A patched Head Hunter gang member who inflicted a prolonged reign of terror and abuses on his former partner, including regularly strangling her, has been jailed for seven years.

Dwaine Riley, 43, from Papamoa, was sentenced in Tauranga District Court yesterday to 12 charges including two counts each of kidnapping, threatening to kill, and assault with intent to injure, and male assaults female.

He was also jailed for one charge each of injuring with intent to injure, injuring with intent to cause grievous bodily harm, a breach of a protection order and unlawful possession of ammunition.

Riley was found guilty on the 12 charges by a Tauranga jury late last year.

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Some of these charges were representative which means the offences, which were committed between 2014 and 2015, had happened more than once.

The court heard that the relationship between Riley and his victim, which began in 2013, soon began to break down when he became jealous and obsessive and began stalking her.

Police served a safety order on Riley after the victim complained she had received threatening text messages from him.

That was followed by a trespass notice, and another safety order, which Riley ignored.

Riley was violent and manipulative towards the victim on numerous occasions, including strangling her on a regular basis, Judge Thomas Ingram said.

On at least four other occasions the victim genuinely thought she was going to die, as she desperately fought to get away from the prisoner while he squeezed her carotid artery.

Over a prolonged period of time, Riley subjected the victim to repeated physical and verbal abuses, including kicks, punches, spitting in her face and repeated threats to kill her, as well as threats to kill her parents and brother, the court heard.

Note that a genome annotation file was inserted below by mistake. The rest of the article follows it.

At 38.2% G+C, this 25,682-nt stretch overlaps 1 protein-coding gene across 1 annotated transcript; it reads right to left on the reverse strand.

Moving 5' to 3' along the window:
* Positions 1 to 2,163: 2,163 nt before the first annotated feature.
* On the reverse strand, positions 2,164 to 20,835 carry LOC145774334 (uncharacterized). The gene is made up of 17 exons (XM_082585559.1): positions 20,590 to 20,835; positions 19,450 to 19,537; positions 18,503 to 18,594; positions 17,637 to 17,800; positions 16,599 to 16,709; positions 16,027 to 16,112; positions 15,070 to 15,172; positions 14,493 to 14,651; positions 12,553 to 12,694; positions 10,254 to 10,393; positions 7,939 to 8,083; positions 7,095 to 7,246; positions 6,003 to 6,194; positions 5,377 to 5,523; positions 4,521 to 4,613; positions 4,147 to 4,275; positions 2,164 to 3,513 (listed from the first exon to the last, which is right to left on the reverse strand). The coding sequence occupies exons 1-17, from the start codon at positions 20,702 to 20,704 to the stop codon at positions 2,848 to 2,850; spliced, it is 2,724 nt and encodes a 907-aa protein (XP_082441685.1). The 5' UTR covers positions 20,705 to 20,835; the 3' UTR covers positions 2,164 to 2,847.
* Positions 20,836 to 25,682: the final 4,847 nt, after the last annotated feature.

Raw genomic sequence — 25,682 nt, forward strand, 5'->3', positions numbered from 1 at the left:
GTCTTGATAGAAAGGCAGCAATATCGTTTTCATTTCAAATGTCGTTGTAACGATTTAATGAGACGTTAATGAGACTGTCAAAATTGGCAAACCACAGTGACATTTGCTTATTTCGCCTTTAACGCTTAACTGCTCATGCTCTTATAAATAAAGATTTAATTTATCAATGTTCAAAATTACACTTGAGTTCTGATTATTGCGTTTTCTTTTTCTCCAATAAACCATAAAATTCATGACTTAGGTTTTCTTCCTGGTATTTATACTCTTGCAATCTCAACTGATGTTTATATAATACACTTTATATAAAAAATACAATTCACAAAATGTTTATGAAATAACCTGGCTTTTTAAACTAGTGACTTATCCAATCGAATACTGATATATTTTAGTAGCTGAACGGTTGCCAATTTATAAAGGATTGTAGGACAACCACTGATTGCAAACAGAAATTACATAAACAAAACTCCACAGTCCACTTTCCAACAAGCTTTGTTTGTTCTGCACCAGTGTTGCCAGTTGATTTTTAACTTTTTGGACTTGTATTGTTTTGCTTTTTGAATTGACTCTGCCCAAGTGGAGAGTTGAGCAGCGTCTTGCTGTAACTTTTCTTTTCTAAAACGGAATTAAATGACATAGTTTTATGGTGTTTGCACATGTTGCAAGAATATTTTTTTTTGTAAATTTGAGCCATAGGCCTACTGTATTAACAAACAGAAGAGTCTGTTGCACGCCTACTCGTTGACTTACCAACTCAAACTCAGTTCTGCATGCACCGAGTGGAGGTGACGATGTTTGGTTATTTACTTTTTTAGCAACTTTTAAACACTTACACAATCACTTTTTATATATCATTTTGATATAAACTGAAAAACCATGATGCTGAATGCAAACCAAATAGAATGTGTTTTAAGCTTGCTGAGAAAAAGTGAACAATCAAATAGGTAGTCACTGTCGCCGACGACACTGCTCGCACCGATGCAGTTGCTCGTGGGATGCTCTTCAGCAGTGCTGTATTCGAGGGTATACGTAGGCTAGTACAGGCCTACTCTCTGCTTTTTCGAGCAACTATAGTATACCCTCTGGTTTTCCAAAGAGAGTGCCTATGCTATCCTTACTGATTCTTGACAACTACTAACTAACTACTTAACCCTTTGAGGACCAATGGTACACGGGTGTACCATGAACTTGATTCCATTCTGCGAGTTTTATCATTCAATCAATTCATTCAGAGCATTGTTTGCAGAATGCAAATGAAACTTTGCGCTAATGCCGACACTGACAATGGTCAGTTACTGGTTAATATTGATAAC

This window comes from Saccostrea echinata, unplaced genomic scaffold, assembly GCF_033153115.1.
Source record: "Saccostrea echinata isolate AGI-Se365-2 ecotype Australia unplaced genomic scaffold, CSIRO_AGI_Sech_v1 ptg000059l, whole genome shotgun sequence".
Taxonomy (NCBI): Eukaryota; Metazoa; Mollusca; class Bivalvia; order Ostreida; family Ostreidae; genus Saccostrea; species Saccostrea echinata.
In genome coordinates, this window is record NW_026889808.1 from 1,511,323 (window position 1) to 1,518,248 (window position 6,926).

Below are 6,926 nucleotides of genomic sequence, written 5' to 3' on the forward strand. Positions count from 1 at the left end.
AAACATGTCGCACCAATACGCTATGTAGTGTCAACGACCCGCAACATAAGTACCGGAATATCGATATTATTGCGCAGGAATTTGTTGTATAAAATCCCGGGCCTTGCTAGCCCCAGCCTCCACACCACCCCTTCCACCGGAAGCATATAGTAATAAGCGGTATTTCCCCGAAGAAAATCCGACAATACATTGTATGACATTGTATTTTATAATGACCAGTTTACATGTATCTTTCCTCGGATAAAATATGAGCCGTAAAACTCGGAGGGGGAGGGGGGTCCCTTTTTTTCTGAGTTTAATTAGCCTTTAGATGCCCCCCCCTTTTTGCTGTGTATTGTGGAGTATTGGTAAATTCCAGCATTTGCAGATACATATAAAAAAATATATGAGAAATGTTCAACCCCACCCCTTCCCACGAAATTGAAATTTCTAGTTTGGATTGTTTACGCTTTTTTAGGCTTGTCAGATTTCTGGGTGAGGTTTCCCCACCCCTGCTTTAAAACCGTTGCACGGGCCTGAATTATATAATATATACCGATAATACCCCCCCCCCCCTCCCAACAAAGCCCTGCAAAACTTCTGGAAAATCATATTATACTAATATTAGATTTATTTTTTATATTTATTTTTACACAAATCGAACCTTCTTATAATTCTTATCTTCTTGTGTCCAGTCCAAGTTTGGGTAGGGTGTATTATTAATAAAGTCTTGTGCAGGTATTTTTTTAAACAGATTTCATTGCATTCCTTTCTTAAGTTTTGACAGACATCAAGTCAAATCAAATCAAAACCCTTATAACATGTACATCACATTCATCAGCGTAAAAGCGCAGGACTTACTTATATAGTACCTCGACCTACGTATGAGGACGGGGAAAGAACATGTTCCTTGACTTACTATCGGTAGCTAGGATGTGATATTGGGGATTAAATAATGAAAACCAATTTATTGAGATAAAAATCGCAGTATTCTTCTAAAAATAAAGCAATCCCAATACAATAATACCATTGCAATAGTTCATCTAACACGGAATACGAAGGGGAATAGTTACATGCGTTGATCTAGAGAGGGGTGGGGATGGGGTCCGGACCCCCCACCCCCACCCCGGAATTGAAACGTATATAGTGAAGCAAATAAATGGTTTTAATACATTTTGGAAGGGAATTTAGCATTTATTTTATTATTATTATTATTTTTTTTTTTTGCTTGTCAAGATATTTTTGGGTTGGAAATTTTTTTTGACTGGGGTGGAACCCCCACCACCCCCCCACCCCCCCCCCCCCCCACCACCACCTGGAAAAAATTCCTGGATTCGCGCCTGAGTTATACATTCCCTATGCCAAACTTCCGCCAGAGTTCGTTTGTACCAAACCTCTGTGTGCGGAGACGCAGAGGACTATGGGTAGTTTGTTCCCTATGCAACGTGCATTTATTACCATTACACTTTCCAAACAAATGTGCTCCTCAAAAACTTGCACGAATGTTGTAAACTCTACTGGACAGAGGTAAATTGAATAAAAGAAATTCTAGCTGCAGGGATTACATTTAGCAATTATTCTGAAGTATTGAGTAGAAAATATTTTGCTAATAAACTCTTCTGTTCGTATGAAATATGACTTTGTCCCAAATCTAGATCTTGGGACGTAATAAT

This included two instances when Riley held the victim captive in her home.

Riley bombarded the victim with flowers and hundreds of text messages to try to get the victim to agree to get back with him, including after his arrest.

Acting Crown Solicitor Anna Pollett argued a jail sentence of at least seven years was warranted given the serious nature and duration of Riley's offending.

Ms Pollett said psychological reports before the court confirmed the prisoner was at high risk of reoffending, particularly against women he had an intimate relationship with.

The Crown sought a minimum non-parole period of half of Riley's sentence both as deterrent for him and protection for the victim and the rest of community, she said.

Riley's lawyer Mark Ryan urged the judge to impose concurrent sentences for the "less serious" charges.

Mr Ryan said despite Riley's intention to appeal his convictions, he was keen to seek rehabilitation.

Despite earlier denials, Riley admitted to Judge Ingram he had been physically abusive to the victim.

Ms Pollett said she was "highly sceptical" of the timing of the prisoner's admission.

Judge Ingram said this did not appear to be some kind of "Come to Jesus moment" but Riley finally acknowledging his wrong doing, and he deserved some credit for doing so.

Despite the victim becoming a "hostile witness" at Riley's trial and standing by him, he was satisfied the jury reached the correct verdict, the judge said.